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Last Updated: Thursday, 15 January, 2004, 13:57 GMT
India relaxes foreign ownership
Prime Minister Atal Behari Vajpayee
Prime Minister Vajpayee is riding high after recent talks in Pakistan
India is to allow foreign companies to buy up privately-owned Indian banks and oil enterprises.

The cabinet agreed on Thursday to raise limits on foreign investment in the petroleum and banking sectors.

Foreign companies can now invest up to 100% in oil refineries and retail outlets, a government spokesman said.

It is the third set of economic reforms unveiled by the government ahead of general elections expected to be held in the coming months.

India's ruling coalition is pushing for an early poll on the back of a booming economy and a string of political and foreign policy successes.

However, some analysts say most of the measures have been announced with an eye on elections and will have little impact on the economy.

"Since state-owned oil companies continue to be protected, the latest measures have little meaning," economist Subrata Mandal told BBC News Online.

"Very few international companies have entered the retail market, where they were allowed 74% investment earlier, so they are unlikely to do so now," he added.

Foreign companies interested in investing in oil refineries and retail outlets can now do so without seeking permission from the government.

However, a 26% cap on foreign direct investment in state-owned oil companies, which dominate the sector, remains.

The limit on foreign investment in banks has been increased from 49% to 74%.

Analysts say the move will help foreign banks set up subsidiaries in one of the world's fastest growing economies, with a growth rate upwards of eight per cent.

But an expected increase in foreign investment in telecommunications has been deferred.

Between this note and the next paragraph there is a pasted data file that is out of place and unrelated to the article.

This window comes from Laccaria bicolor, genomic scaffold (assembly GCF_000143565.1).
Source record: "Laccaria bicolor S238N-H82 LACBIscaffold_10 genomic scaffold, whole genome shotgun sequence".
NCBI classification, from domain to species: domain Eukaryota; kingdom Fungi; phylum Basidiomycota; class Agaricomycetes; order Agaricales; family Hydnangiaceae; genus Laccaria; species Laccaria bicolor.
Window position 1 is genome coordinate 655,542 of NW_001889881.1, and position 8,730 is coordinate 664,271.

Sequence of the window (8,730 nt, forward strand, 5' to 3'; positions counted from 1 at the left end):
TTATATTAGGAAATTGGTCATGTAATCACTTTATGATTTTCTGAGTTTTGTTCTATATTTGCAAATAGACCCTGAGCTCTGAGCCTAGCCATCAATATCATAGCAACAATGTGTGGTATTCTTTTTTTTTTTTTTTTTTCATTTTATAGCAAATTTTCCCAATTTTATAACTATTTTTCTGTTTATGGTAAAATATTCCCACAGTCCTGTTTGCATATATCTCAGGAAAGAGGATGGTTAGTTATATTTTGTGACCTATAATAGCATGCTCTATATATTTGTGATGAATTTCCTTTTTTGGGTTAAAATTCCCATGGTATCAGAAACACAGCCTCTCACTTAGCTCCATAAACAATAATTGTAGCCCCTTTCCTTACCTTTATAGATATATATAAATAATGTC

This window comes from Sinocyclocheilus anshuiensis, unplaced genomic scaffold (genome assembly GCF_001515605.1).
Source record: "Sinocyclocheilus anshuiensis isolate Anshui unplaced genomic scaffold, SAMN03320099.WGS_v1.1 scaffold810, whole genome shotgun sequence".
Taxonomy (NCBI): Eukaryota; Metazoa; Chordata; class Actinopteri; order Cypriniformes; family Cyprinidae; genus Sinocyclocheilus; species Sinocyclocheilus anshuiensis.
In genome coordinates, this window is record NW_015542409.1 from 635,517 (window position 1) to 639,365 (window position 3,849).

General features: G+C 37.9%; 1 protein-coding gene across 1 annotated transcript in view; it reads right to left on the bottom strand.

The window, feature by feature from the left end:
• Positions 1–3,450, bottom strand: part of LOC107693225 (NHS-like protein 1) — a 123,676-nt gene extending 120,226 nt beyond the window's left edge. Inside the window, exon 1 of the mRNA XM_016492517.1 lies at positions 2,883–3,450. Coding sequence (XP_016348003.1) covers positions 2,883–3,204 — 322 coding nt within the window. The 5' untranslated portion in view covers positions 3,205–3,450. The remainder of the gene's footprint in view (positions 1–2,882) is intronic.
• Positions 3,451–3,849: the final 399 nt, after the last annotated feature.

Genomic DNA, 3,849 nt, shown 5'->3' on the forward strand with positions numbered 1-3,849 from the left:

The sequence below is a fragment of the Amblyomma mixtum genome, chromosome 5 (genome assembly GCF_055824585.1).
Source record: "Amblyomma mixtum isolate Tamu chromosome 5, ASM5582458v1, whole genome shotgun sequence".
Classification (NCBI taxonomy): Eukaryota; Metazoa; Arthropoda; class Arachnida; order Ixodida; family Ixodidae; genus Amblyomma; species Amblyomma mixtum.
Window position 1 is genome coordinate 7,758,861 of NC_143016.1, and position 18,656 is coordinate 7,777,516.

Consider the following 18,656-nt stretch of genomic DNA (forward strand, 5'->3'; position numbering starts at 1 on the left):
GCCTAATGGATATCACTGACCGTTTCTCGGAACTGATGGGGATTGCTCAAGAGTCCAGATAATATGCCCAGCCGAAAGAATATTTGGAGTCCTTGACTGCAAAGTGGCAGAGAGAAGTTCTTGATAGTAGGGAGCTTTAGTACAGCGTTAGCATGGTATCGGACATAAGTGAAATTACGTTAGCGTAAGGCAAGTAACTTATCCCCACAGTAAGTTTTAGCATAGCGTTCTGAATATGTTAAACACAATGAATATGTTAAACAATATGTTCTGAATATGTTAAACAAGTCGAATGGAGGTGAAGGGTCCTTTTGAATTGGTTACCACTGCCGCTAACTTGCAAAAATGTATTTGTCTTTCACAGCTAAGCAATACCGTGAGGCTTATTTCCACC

Rural call centres

The government also announced a series of measures to help farmers access information and technical knowledge.

Slums during election time
BJP election flags during December's successful elections

Call centres are to be set up with toll free numbers and will be staffed by multilingual agricultural science graduates to help troubleshoot.

State-owned radio and television stations will also beam special "farmers news", Agriculture Minister Rajnath Singh said.

Last week the government announced a range of tax cuts which were seen as an attempt to woo the electorate before the general election.

The cuts cover air travel household goods, medicines, electronic items and income tax returns.

India's ruling Bharatiya Janata Party, which leads a coalition of 22 parties in the 545-seat parliament, has decided to dissolve parliament and hold general elections in the next few months.

The BJP has recently won key state elections and last week India and Pakistan agreed to begin talks after a two year standoff.

The economic growth, which soared to 8.4% in the last quarter of 2002, helped by good rains, is also motivating the party to call an early poll.

Observers believe the elections will be held in April or May.

They must be held by October at the latest.


SEE ALSO:
'Historic' Kashmir talks agreed
06 Jan 04  |  South Asia
Papers hail Kashmir talks plan
07 Jan 04  |  South Asia
BJP looks ahead to election year
25 Dec 03  |  South Asia
BJP celebrates Indian poll wins
05 Dec 03  |  South Asia


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